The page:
My eighth-grader, Rico, made honor roll last spring after a period of failing. He had a private tutor who insisted that the school test him. He now has a 504 Plan for his learning difficulties. My question is, should we drop the tutor? She helped us get the school to act, even going to school meetings. Now that he has a 504 team at school, it seems redundant, but we don’t want him to fall behind.
Your story makes me crazy. With all that’s known about early intervention, and all the legislated support such as Section 504 and the Individuals With Disabilities Education Act, no child who is failing should have to wait until eighth grade to get tested for learning problems.
The good news is that Rico is succeeding. Now your job is to help Rico keep his momentum.
“High school brings new academic challenges,” says Kristin Stanberry, a California education writer and education advocate who specializes in learning disabilities and AD/HD. “Consider keeping the tutor for the first semester. She could give Rico a sense of continuity as he adjusts to the new school, schedule, faculty, campus and courses. Plus, she has proven herself effective in working with faculty, so she might help communicate his progress to his new teachers. Once you know the services the school will provide, you can decide whether or not to keep the tutor.”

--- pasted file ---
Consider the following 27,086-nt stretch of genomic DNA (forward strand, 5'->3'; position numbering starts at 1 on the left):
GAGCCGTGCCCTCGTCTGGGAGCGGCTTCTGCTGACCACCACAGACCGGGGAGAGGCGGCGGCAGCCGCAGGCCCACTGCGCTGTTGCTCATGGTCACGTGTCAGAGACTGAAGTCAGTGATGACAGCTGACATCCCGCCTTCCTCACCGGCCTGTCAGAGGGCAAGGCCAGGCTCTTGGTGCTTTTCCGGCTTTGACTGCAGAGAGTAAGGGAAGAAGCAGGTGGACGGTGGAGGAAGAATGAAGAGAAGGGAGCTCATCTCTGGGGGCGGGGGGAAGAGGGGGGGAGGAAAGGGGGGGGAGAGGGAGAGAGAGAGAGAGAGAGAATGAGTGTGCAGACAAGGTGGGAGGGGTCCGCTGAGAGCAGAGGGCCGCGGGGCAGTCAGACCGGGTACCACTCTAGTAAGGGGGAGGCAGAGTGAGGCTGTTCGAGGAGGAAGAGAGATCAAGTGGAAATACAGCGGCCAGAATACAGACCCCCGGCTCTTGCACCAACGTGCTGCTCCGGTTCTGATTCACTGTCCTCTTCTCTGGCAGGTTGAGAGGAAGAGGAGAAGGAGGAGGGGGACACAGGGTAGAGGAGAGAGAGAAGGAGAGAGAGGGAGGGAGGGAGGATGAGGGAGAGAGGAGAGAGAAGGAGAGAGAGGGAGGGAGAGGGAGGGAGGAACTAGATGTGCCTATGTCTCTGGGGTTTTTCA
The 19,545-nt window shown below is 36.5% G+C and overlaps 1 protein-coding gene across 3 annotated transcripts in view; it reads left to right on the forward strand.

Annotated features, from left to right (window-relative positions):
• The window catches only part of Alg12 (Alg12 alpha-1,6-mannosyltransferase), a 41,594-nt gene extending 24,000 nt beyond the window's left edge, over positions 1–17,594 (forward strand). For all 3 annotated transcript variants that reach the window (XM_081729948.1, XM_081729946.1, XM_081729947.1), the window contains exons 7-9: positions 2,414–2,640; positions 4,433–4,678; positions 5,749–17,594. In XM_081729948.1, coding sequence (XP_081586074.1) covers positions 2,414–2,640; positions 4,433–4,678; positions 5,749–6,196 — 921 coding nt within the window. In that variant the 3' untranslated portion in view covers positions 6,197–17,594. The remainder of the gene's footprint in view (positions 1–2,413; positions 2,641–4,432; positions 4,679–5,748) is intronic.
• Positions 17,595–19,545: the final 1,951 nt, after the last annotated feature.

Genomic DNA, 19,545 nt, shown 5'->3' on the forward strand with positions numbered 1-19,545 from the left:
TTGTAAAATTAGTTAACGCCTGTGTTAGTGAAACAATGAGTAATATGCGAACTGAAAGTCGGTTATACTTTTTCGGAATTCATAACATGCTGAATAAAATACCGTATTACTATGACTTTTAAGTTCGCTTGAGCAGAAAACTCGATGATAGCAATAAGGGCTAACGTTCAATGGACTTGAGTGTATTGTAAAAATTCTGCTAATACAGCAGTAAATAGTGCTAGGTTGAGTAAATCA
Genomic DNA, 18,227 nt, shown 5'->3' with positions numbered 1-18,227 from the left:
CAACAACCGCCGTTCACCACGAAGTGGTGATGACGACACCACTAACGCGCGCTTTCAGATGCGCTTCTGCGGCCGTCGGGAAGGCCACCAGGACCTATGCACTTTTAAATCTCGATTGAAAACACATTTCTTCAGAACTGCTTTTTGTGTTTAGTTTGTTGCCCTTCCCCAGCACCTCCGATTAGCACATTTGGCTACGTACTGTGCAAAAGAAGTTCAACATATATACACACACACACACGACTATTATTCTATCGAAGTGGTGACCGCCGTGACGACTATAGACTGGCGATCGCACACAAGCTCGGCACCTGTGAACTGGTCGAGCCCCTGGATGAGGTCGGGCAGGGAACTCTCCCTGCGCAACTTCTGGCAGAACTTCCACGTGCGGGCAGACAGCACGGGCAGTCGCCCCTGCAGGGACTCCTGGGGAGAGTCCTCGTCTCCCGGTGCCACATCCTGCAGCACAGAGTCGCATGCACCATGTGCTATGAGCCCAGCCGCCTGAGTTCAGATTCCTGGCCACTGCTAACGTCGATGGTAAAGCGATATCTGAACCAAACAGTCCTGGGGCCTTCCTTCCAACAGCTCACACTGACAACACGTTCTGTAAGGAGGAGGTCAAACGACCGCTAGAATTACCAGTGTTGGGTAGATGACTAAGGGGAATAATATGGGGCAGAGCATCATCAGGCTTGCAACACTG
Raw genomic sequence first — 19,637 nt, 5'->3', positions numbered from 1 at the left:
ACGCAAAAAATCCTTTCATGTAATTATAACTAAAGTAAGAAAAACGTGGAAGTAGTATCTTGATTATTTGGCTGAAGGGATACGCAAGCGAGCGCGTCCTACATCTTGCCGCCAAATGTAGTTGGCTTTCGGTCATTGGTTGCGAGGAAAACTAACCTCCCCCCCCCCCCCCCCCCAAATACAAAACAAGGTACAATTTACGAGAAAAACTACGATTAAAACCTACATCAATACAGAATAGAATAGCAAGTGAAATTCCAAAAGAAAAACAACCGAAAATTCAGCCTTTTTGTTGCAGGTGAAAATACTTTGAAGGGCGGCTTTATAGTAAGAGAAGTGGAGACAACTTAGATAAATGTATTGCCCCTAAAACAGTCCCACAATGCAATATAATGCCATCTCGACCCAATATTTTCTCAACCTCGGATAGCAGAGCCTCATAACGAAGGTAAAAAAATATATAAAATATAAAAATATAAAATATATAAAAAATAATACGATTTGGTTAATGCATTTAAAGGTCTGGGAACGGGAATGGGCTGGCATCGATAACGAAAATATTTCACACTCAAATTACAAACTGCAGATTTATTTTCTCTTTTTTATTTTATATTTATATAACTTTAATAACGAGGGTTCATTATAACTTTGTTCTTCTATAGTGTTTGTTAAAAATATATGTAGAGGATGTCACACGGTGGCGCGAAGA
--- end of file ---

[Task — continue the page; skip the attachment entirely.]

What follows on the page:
Stanberry, who helps parents of children with learning difficulties successfully navigate the school system, also recommends:
Make sure the 504 Plan is transferred and updated: “Try to set up a meeting with the high school’s 504 team early on,” says Stanberry. Check the plan to see that it meets his current needs. Effective January 2009, eligibility and accommodations under Section 504 were expanded, but don’t assume the high school is aware of all the implications. Do your own homework to ensure Rico gets all the support he is entitled to.
Take advantage of every resource offered: Make sure Rico gets involved in the life of high school and uses every service that can help him succeed. “Take the freshman orientation and campus tour,” advises Stanberry. “Forge a strong relationship with the guidance counselor early. Dive deep into extracurricular activities he enjoys and excels at. All this will help him make new friends and build positive support systems.”
Prepare Rico for a heavier academic load: “Keep an eye on how he manages the transition to a faster pace and more homework,” says Stanberry. “Does he need extra help in study skills? Would he be a better note taker with a laptop? High school requires more reading. Would he benefit from digital textbooks or other assistive technology? Explore these accommodations with his 504 team to find out what support he’s eligible for.
Encourage Rico to become his own advocate: A self-advocate understands his strengths and needs, and can communicate them to teachers and other students. Because Rico ended eighth grade on such a high note, he may be ready to be his own ‘agent.’ You will continue to be his coach and backup, but encourage him to start speaking up for himself.
For more information about Section 504, go to The National Center for Learning Disabilities. Find many useful tips on helping students with learning disabilities at GreatSchools and click the tab for “learning disabilities”.